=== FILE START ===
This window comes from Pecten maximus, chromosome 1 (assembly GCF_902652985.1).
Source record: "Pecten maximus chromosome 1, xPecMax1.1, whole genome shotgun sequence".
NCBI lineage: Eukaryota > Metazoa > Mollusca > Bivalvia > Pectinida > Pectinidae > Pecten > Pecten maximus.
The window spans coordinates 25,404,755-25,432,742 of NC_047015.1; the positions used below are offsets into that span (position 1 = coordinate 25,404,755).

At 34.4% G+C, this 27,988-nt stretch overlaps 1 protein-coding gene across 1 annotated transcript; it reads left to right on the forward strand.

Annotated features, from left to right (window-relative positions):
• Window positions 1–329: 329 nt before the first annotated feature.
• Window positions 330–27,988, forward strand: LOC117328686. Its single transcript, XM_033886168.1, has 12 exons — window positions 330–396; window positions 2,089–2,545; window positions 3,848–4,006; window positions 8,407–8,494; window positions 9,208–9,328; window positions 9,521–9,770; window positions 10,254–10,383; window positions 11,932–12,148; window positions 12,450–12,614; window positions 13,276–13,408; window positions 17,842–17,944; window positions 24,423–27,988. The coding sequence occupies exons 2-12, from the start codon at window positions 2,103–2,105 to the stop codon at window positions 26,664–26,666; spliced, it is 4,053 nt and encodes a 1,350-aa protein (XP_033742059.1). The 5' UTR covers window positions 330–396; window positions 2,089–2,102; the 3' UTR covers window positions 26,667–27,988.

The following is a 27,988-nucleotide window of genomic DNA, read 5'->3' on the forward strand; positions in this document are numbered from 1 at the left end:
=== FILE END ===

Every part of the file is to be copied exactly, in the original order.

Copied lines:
This window comes from Pecten maximus, chromosome 1 (assembly GCF_902652985.1).
Source record: "Pecten maximus chromosome 1, xPecMax1.1, whole genome shotgun sequence".
NCBI lineage: Eukaryota > Metazoa > Mollusca > Bivalvia > Pectinida > Pectinidae > Pecten > Pecten maximus.
The window spans coordinates 25,404,755-25,432,742 of NC_047015.1; the positions used below are offsets into that span (position 1 = coordinate 25,404,755).

At 34.4% G+C, this 27,988-nt stretch overlaps 1 protein-coding gene across 1 annotated transcript; it reads left to right on the forward strand.

Annotated features, from left to right (window-relative positions):
• Window positions 1–329: 329 nt before the first annotated feature.
• Window positions 330–27,988, forward strand: LOC117328686. Its single transcript, XM_033886168.1, has 12 exons — window positions 330–396; window positions 2,089–2,545; window positions 3,848–4,006; window positions 8,407–8,494; window positions 9,208–9,328; window positions 9,521–9,770; window positions 10,254–10,383; window positions 11,932–12,148; window positions 12,450–12,614; window positions 13,276–13,408; window positions 17,842–17,944; window positions 24,423–27,988. The coding sequence occupies exons 2-12, from the start codon at window positions 2,103–2,105 to the stop codon at window positions 26,664–26,666; spliced, it is 4,053 nt and encodes a 1,350-aa protein (XP_033742059.1). The 5' UTR covers window positions 330–396; window positions 2,089–2,102; the 3' UTR covers window positions 26,667–27,988.

The following is a 27,988-nucleotide window of genomic DNA, read 5'->3' on the forward strand; positions in this document are numbered from 1 at the left end: